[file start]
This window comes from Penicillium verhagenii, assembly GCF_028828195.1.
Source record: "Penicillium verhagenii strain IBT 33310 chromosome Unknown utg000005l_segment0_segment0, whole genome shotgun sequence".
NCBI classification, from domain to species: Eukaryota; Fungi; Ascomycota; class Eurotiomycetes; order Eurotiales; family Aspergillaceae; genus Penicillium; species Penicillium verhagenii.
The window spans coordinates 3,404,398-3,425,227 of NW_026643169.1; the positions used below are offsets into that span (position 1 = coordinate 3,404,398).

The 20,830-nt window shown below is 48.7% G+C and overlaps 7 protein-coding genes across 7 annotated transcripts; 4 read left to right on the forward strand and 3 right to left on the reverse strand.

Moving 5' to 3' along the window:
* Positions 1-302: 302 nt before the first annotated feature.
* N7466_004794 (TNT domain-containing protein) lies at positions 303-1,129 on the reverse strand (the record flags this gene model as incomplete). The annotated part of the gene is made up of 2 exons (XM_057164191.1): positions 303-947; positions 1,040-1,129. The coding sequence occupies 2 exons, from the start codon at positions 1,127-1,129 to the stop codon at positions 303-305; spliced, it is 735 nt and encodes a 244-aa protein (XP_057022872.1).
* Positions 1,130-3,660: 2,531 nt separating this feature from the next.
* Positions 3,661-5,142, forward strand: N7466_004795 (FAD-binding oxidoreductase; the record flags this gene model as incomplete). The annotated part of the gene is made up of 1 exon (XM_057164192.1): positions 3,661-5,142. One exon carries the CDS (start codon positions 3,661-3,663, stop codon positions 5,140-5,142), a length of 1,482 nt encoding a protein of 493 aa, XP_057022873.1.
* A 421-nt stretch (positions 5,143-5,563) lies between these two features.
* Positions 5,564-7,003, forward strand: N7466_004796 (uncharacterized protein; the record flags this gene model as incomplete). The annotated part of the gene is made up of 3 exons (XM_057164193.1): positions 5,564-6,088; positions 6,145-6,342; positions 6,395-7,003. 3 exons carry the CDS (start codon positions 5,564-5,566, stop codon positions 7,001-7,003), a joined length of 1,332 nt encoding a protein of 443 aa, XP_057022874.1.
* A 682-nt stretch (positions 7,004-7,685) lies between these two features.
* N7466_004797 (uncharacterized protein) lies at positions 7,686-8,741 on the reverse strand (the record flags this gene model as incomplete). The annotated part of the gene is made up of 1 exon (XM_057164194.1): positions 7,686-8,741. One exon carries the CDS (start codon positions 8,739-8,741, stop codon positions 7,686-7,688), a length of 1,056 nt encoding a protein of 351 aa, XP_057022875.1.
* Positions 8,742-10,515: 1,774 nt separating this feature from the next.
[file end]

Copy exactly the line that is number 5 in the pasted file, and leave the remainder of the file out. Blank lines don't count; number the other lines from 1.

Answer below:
The 20,830-nt window shown below is 48.7% G+C and overlaps 7 protein-coding genes across 7 annotated transcripts; 4 read left to right on the forward strand and 3 right to left on the reverse strand.